Two bills that would go a long way toward reforming California’s seriously flawed criminal justice systems are on hold until January.
The California Racial Justice Act for All (AB 256), which addresses institutionalized and implicit racial bias in criminal cases, stalled late last month. The Senate Appropriations Committee did not release AB 256 as planned but instead turned it into a “two-year” bill.
Sponsored by Assemblymember Ash Kalra (D-San Jose), 256 would make retroactive the Racial Justice Act of 2020, which was signed into law last January. It was a huge step in addressing institutionalized and implicit racial bias in our criminal courts. It empowered defendants to object to charges, convictions, or punishment if they can show that anyone involved in their case — a judge, attorney, officer, expert witness, or juror — demonstrated bias during the process. It eliminated racial discrimination in criminal cases by prohibiting the state from seeking or upholding a criminal conviction or sentence based on race, ethnicity, or national origin.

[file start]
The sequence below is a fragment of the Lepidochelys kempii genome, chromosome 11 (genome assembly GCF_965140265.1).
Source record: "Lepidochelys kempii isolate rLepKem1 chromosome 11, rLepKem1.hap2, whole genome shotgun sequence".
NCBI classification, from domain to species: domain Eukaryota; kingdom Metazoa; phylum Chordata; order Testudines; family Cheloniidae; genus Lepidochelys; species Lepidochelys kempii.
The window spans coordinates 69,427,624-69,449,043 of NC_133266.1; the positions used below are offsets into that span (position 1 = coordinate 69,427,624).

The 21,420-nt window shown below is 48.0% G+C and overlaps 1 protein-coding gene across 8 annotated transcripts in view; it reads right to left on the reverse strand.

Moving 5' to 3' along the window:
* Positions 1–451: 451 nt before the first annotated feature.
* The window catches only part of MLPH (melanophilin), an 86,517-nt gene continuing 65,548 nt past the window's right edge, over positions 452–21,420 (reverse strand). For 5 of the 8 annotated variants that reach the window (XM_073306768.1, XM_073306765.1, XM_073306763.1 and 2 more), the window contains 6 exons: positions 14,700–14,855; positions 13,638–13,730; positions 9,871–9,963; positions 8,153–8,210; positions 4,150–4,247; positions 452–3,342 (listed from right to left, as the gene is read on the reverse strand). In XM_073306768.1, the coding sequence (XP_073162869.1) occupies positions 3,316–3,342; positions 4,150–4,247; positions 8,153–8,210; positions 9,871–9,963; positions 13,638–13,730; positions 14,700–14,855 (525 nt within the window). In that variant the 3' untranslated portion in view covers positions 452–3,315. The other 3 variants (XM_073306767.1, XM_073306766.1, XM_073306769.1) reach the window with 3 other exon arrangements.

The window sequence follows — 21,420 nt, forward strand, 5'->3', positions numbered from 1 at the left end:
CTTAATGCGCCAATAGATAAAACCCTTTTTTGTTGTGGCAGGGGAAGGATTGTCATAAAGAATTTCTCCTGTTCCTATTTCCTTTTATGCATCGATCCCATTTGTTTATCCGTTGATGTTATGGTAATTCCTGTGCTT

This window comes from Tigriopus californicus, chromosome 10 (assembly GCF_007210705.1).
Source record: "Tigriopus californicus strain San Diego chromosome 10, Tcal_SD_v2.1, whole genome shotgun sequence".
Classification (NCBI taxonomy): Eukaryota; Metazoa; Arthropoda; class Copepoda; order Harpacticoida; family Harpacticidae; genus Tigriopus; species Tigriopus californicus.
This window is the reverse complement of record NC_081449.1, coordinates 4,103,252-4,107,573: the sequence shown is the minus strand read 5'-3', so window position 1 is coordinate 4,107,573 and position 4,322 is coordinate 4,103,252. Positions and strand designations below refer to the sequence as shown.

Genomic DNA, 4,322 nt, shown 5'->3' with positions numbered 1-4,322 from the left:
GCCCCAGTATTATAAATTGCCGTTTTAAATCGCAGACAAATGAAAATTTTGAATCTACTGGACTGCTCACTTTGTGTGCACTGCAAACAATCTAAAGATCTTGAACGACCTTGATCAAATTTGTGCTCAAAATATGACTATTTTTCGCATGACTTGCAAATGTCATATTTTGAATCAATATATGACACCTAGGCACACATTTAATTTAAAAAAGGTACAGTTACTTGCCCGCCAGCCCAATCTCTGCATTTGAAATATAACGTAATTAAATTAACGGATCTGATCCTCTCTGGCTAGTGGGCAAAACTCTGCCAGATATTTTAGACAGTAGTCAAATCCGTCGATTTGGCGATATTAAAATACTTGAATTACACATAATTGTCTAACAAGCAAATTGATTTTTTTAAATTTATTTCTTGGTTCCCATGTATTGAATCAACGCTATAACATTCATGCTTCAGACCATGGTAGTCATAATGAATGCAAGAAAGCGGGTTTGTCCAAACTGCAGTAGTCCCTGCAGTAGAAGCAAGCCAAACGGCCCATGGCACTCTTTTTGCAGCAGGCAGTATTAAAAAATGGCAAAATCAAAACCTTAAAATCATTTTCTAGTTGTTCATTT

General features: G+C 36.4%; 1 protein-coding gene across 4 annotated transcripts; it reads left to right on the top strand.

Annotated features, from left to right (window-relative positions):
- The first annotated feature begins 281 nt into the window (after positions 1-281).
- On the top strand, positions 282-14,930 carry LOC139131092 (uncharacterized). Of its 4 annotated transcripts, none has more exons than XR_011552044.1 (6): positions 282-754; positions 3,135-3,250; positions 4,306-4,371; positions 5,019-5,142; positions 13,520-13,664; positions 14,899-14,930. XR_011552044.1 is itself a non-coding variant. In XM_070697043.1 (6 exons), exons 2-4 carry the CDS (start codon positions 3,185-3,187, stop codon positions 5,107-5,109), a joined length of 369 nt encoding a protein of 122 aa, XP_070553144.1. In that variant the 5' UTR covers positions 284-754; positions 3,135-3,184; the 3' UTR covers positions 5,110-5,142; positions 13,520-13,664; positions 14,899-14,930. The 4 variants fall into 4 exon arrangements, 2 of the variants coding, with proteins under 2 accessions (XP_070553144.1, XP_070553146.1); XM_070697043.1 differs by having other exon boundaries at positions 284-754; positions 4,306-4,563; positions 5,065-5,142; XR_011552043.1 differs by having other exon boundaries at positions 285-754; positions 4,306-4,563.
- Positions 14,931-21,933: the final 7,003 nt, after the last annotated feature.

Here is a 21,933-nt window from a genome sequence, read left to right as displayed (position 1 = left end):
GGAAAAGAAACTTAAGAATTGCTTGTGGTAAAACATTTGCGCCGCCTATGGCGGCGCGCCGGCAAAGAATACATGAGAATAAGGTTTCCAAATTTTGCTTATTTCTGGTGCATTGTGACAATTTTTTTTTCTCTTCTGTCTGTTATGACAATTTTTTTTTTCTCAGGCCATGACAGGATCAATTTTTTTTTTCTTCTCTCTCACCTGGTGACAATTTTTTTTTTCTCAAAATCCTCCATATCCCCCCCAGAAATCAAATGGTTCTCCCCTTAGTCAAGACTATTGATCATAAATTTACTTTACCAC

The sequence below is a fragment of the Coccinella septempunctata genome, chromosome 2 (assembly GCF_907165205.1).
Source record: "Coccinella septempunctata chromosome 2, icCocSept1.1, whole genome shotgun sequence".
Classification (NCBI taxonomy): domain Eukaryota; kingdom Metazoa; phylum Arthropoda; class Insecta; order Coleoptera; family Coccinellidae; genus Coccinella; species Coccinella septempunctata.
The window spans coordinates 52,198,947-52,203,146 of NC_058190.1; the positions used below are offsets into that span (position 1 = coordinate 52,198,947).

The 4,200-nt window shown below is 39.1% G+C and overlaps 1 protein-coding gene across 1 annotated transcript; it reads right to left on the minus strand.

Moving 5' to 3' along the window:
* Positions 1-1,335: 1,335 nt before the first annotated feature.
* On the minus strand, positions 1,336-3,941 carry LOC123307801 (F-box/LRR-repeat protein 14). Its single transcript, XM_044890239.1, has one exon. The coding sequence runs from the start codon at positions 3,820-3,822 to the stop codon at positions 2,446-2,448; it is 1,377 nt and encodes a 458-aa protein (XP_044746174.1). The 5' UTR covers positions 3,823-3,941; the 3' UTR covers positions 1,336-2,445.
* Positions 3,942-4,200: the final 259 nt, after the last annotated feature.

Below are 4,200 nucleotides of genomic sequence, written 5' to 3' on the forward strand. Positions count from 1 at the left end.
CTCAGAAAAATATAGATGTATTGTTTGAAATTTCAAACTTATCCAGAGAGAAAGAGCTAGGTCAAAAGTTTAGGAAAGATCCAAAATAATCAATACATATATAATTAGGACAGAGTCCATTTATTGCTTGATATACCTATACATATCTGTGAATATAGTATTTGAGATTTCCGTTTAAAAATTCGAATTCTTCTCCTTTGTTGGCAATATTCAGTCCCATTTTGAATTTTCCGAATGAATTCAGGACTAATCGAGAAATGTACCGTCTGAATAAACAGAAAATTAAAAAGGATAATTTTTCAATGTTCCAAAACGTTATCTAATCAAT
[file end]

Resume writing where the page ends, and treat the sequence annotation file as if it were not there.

But it didn’t apply retroactively, excluding those convicted before 2021 because of racial bias and discrimination the right to seek relief.
The RJA was a first-of-its-kind law in California, prohibiting the use of race, ethnicity, or national origin in sentencing and convictions. The passage of AB 256 is crucial to extending civil rights in the courtroom for all people of color impacted by racist convictions and sentencing.
The Sentencing Reform Act of 2021 (SB 300), sponsored by state Senator Dave Cortese (D-San Jose), is also on hold until January in the Assembly. It would limit California’s unjust “felony murder special circumstance” law by prohibiting sentencing to death or life without the possibility of parole a defendant who did not kill or intend that a person should die during the commission of a felony.
SB 300 also addresses the injustice of a mandatory LWOP sentence by restoring judges’ discretion to impose a parole-eligible sentence, should they find it more appropriate. And it provides an avenue for prisoners to petition the court for resentencing, offering recourse to Californians who were unjustly sentenced to LWOP or execution.